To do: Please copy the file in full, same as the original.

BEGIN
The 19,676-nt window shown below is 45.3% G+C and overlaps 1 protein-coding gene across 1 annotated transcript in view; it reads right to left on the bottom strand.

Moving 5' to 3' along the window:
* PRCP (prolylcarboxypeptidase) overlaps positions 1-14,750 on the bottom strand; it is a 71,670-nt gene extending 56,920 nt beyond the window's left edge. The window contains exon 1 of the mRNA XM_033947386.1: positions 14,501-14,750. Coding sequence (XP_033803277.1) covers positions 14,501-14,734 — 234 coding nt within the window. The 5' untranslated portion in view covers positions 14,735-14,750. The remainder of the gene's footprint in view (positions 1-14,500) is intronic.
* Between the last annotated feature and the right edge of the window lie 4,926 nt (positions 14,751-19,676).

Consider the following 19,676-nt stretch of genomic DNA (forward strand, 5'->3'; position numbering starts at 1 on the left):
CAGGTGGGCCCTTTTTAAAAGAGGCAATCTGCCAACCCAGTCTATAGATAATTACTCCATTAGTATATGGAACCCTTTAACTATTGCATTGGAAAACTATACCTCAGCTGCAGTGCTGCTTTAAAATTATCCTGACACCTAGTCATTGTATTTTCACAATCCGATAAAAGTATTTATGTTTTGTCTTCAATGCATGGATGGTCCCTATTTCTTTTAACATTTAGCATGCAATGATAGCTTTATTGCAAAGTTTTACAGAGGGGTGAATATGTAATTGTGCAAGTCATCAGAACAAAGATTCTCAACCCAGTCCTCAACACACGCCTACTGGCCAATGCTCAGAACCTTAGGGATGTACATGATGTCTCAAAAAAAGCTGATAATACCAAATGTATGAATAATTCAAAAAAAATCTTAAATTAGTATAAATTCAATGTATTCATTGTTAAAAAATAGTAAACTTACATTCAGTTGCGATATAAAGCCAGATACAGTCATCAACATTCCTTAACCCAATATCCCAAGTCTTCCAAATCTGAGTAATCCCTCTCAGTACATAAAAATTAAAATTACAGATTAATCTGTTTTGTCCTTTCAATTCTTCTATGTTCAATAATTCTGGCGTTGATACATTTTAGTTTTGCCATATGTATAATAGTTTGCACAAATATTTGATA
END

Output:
The 19,676-nt window shown below is 45.3% G+C and overlaps 1 protein-coding gene across 1 annotated transcript in view; it reads right to left on the bottom strand.

Moving 5' to 3' along the window:
* PRCP (prolylcarboxypeptidase) overlaps positions 1-14,750 on the bottom strand; it is a 71,670-nt gene extending 56,920 nt beyond the window's left edge. The window contains exon 1 of the mRNA XM_033947386.1: positions 14,501-14,750. Coding sequence (XP_033803277.1) covers positions 14,501-14,734 — 234 coding nt within the window. The 5' untranslated portion in view covers positions 14,735-14,750. The remainder of the gene's footprint in view (positions 1-14,500) is intronic.
* Between the last annotated feature and the right edge of the window lie 4,926 nt (positions 14,751-19,676).

Consider the following 19,676-nt stretch of genomic DNA (forward strand, 5'->3'; position numbering starts at 1 on the left):
CAGGTGGGCCCTTTTTAAAAGAGGCAATCTGCCAACCCAGTCTATAGATAATTACTCCATTAGTATATGGAACCCTTTAACTATTGCATTGGAAAACTATACCTCAGCTGCAGTGCTGCTTTAAAATTATCCTGACACCTAGTCATTGTATTTTCACAATCCGATAAAAGTATTTATGTTTTGTCTTCAATGCATGGATGGTCCCTATTTCTTTTAACATTTAGCATGCAATGATAGCTTTATTGCAAAGTTTTACAGAGGGGTGAATATGTAATTGTGCAAGTCATCAGAACAAAGATTCTCAACCCAGTCCTCAACACACGCCTACTGGCCAATGCTCAGAACCTTAGGGATGTACATGATGTCTCAAAAAAAGCTGATAATACCAAATGTATGAATAATTCAAAAAAAATCTTAAATTAGTATAAATTCAATGTATTCATTGTTAAAAAATAGTAAACTTACATTCAGTTGCGATATAAAGCCAGATACAGTCATCAACATTCCTTAACCCAATATCCCAAGTCTTCCAAATCTGAGTAATCCCTCTCAGTACATAAAAATTAAAATTACAGATTAATCTGTTTTGTCCTTTCAATTCTTCTATGTTCAATAATTCTGGCGTTGATACATTTTAGTTTTGCCATATGTATAATAGTTTGCACAAATATTTGATA